SYDNEY (Reuters Life!) - A 15-year genetic study of Southern Hemisphere humpback whales has opened a window into the little known mating habits of the giant cetaceans, revealing some whales travel between the Atlantic and Indian Oceans to mate.
Analyzing DNA skin samples from 1,527 whales in the South Atlantic and Indian Oceans, an international group of scientists mapped how different whale populations interact, their mating habits and distribution across oceans.
“Many of the interactions among Southern Hemisphere populations are still poorly understood,” said Howard Rosenbaum, director of the U.S.-based Wildlife Conservation Society’s Ocean Giants Program and lead author of the study.
"This research illustrates the vast potential of genetic analyses to uncover the mysteries of how humpbacks travel and form populations in the Southern Ocean basins," Rosenbaum said in a statement Wednesday announcing the study, published on PLoS ONE, an online scientific journal (www.plosone.org)
So little was known about Southern Ocean humpback whales that the researchers used whaling records dating back to 1761 for initial insights.
The whaling logbooks tried to determine whale population boundaries and breeding stock, but studying humpbacks in the wild, even in modern times, is difficult due to the wild oceans they inhabit and the vast distances they travel.
“We’re still trying to answer the same question with molecular technology in concert with whaling logbook records,” said Rosenbaum.
The slow-swimming humpback was hunted commercially until the International Whaling Commission protected the species in 1966. Humpback numbers are recovering, but their total population may still be only a small percent of the original population.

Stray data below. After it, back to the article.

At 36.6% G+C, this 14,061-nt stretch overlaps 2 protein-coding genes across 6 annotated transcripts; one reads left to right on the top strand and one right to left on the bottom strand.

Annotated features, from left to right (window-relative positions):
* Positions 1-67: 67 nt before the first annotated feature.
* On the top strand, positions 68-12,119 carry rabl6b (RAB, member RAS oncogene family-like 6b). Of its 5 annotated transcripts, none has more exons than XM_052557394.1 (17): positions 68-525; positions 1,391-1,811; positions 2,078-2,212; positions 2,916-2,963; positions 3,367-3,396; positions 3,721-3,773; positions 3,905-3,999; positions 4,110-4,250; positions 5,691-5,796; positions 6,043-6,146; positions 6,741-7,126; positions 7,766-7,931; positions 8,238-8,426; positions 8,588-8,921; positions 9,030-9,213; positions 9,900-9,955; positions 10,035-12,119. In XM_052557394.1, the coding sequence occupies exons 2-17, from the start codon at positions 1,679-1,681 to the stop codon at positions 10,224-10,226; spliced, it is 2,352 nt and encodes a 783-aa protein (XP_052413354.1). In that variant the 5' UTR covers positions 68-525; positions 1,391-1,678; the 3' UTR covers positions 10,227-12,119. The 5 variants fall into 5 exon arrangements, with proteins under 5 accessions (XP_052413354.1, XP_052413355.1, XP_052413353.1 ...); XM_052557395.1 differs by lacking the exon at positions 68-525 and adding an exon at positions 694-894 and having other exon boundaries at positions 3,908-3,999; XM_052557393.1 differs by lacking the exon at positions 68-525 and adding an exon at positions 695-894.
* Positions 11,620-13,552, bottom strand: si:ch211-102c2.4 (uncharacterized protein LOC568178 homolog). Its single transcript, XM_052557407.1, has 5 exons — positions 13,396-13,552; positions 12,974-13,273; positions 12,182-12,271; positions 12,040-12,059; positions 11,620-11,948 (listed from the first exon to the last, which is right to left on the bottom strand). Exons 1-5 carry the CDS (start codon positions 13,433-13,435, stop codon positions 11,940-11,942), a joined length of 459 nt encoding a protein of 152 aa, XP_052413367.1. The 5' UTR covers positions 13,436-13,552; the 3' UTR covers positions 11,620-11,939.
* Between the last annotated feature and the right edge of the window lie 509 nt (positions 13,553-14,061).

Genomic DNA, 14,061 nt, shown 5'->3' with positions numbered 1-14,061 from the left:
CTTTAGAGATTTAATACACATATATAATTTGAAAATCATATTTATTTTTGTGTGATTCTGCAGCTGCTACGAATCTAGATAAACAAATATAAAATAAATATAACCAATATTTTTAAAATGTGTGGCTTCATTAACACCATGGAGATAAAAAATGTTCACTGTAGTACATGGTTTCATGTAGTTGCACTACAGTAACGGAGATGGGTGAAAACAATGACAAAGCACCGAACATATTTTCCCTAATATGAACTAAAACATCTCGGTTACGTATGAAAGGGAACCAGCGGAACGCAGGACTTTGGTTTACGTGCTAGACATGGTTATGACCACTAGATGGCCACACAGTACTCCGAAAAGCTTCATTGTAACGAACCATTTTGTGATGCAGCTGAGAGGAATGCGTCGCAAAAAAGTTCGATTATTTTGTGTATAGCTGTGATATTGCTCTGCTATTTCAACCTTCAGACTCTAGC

The study found that the highest rate of gene flow between Southern Hemisphere humpbacks occurred with whales breeding on either side of Africa, with one or two whales swimming between the Atlantic and Indian Oceans each year to mate.
This was the first time a humpback had been recorded traveling between the two oceans, said the study.
Whale populations on either side of the South Atlantic did not seem to mate, but similarities in their “songs” revealed a degree of interaction between the two groups, most likely in the feeding grounds in Antarctic waters.
The small humpback population of less than 200 in the Indian Ocean, off the Arabian Peninsula, was distinct genetically and unlike other populations did not migrate and therefore was a “conservation priority,” said the study.
“Molecular technology gives us a window into the lives of whales that can help us understand the ecological forces shaping their movements and distribution,” said Rosenbaum.
“We can also use our findings to inform management decisions for a species that is only now beginning to recover from centuries of commercial whaling,” he said.
Editing by Sugita Katyal